In-depth reviews

Mercedes GLC hybrid costs, insurance, warranty & tax

Company-car tax rules mean the GLC plug-in is an attractive choice in petrol or diesel form, but private buyers can save, too

Mercedes GLC hybrid
Overall rating

4.0 out of 5

Running costs & insurance rating

4.0 out of 5

Insurance groupWarrantyService interval2021/22 company-car tax cost (20%/40%)
43-453yrs / unlimited miles1yr / 12,000 milesFrom £1,348 / £2,696

The Mercedes GLC plug-in hybrid is aimed at company-car users, because the lower tax rates for cars that can drive on electric power alone mean they’re a lot cheaper to run than normal petrol or diesel SUVs. It doesn’t matter if you choose the petrol or diesel plug-in GLC – both are very cheap to tax (relatively speaking) for company users.

Business users will pay from £1,348 or £2,696 respectively depending on whether they're 20% or and 40% earners. Private buyers will need to use electric power in their favour if they want to save money, as the plug-ins are more expensive to buy than regular combustion-engined models, so you have to claw back the cash in fuel savings.

Mercedes GLC hybrid SUV insurance group

Insurance groups range from 43 for the petrol GLC 300 e petrol up to 45 for the higher-spec GLC 300 de. The insurance ratings for the purely petrol and diesel variants are lower, but the plug-ins are fast, powerful and have a complex electrical powertrain that potentially costs more to repair after an accident, hence the higher ratings.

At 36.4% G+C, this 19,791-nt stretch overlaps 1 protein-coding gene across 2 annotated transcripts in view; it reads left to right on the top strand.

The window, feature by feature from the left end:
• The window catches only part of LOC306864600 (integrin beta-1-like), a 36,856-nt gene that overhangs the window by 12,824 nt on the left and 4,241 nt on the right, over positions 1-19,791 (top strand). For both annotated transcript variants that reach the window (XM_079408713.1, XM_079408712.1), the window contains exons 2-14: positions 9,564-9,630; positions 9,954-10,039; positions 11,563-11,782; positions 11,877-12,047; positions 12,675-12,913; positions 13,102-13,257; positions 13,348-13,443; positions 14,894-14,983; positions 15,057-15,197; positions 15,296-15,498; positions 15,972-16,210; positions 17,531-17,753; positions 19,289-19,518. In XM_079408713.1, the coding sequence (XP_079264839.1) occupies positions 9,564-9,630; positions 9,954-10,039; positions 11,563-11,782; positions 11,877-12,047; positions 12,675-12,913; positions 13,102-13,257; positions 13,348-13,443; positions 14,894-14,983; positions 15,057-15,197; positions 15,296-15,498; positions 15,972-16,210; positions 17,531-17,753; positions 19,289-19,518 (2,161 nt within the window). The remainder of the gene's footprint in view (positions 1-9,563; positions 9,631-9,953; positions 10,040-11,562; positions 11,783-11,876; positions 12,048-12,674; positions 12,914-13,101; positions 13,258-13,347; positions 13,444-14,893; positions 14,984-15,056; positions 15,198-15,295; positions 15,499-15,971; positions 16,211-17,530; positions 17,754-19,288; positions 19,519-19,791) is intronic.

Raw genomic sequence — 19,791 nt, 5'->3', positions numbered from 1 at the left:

Warranty

All Mercedes models are covered by a three-year/unlimited-mileage warranty. Plus, the battery has its own cover that protects buyers from having to fork out to replace it if it goes wrong.

Servicing

Mercedes sells service plans through its ServiceCare plan, giving buyers the option to pay for two, three or four services over one, two, three or four years. It’s a flexible setup, so the costs aren’t set in stone, but are comparable to those from BMW or Audi, for example.

Road tax

As the GLC hybrids are ‘alternative-fuel vehicles’ they get £10 off a year when it comes to Vehicle Excise Duty (VED), otherwise known as road tax. This means they’ll cost £145 a year to keep on the road, plus a surcharge of £335 in years two to six due to their high list price, making the yearly cost in that period is £480.

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